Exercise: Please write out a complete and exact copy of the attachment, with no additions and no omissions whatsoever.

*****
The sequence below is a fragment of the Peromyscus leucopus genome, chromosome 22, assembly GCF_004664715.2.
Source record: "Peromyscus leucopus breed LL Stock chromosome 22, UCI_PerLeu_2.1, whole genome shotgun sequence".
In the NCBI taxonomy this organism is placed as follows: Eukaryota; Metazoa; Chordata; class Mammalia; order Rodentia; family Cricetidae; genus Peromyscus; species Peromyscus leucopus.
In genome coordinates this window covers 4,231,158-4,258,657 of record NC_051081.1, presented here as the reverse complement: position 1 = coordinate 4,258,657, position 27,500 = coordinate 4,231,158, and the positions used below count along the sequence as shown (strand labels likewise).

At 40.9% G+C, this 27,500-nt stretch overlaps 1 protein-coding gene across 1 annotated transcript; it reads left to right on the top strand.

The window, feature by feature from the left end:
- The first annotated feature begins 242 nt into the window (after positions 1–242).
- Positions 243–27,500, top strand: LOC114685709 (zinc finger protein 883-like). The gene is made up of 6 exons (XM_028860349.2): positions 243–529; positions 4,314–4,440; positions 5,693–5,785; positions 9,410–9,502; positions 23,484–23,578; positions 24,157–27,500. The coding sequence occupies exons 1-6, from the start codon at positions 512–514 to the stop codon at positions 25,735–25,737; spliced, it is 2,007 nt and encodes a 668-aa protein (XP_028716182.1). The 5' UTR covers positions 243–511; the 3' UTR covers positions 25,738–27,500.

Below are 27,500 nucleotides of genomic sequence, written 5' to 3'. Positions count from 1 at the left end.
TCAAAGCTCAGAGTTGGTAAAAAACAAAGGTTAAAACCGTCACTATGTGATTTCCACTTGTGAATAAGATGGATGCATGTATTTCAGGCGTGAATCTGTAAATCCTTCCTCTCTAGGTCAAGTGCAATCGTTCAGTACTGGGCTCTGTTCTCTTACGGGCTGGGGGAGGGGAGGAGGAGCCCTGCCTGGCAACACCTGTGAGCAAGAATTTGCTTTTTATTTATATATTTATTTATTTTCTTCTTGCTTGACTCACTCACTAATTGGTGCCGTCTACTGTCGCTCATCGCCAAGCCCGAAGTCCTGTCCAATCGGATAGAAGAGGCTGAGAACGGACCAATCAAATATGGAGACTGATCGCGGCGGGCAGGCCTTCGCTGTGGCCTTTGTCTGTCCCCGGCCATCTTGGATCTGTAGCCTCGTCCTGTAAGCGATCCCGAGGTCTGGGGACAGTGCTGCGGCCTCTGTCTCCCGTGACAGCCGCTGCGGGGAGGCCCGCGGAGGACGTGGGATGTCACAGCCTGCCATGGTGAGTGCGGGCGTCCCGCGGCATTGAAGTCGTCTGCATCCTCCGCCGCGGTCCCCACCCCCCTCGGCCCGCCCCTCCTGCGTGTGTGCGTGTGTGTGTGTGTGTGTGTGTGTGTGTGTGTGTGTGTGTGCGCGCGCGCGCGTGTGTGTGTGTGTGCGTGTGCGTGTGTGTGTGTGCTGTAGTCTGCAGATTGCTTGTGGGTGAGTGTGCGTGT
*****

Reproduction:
The sequence below is a fragment of the Peromyscus leucopus genome, chromosome 22, assembly GCF_004664715.2.
Source record: "Peromyscus leucopus breed LL Stock chromosome 22, UCI_PerLeu_2.1, whole genome shotgun sequence".
In the NCBI taxonomy this organism is placed as follows: Eukaryota; Metazoa; Chordata; class Mammalia; order Rodentia; family Cricetidae; genus Peromyscus; species Peromyscus leucopus.
In genome coordinates this window covers 4,231,158-4,258,657 of record NC_051081.1, presented here as the reverse complement: position 1 = coordinate 4,258,657, position 27,500 = coordinate 4,231,158, and the positions used below count along the sequence as shown (strand labels likewise).

At 40.9% G+C, this 27,500-nt stretch overlaps 1 protein-coding gene across 1 annotated transcript; it reads left to right on the top strand.

The window, feature by feature from the left end:
- The first annotated feature begins 242 nt into the window (after positions 1–242).
- Positions 243–27,500, top strand: LOC114685709 (zinc finger protein 883-like). The gene is made up of 6 exons (XM_028860349.2): positions 243–529; positions 4,314–4,440; positions 5,693–5,785; positions 9,410–9,502; positions 23,484–23,578; positions 24,157–27,500. The coding sequence occupies exons 1-6, from the start codon at positions 512–514 to the stop codon at positions 25,735–25,737; spliced, it is 2,007 nt and encodes a 668-aa protein (XP_028716182.1). The 5' UTR covers positions 243–511; the 3' UTR covers positions 25,738–27,500.

Below are 27,500 nucleotides of genomic sequence, written 5' to 3'. Positions count from 1 at the left end.
TCAAAGCTCAGAGTTGGTAAAAAACAAAGGTTAAAACCGTCACTATGTGATTTCCACTTGTGAATAAGATGGATGCATGTATTTCAGGCGTGAATCTGTAAATCCTTCCTCTCTAGGTCAAGTGCAATCGTTCAGTACTGGGCTCTGTTCTCTTACGGGCTGGGGGAGGGGAGGAGGAGCCCTGCCTGGCAACACCTGTGAGCAAGAATTTGCTTTTTATTTATATATTTATTTATTTTCTTCTTGCTTGACTCACTCACTAATTGGTGCCGTCTACTGTCGCTCATCGCCAAGCCCGAAGTCCTGTCCAATCGGATAGAAGAGGCTGAGAACGGACCAATCAAATATGGAGACTGATCGCGGCGGGCAGGCCTTCGCTGTGGCCTTTGTCTGTCCCCGGCCATCTTGGATCTGTAGCCTCGTCCTGTAAGCGATCCCGAGGTCTGGGGACAGTGCTGCGGCCTCTGTCTCCCGTGACAGCCGCTGCGGGGAGGCCCGCGGAGGACGTGGGATGTCACAGCCTGCCATGGTGAGTGCGGGCGTCCCGCGGCATTGAAGTCGTCTGCATCCTCCGCCGCGGTCCCCACCCCCCTCGGCCCGCCCCTCCTGCGTGTGTGCGTGTGTGTGTGTGTGTGTGTGTGTGTGTGTGTGTGTGTGTGCGCGCGCGCGCGTGTGTGTGTGTGTGCGTGTGCGTGTGTGTGTGTGCTGTAGTCTGCAGATTGCTTGTGGGTGAGTGTGCGTGT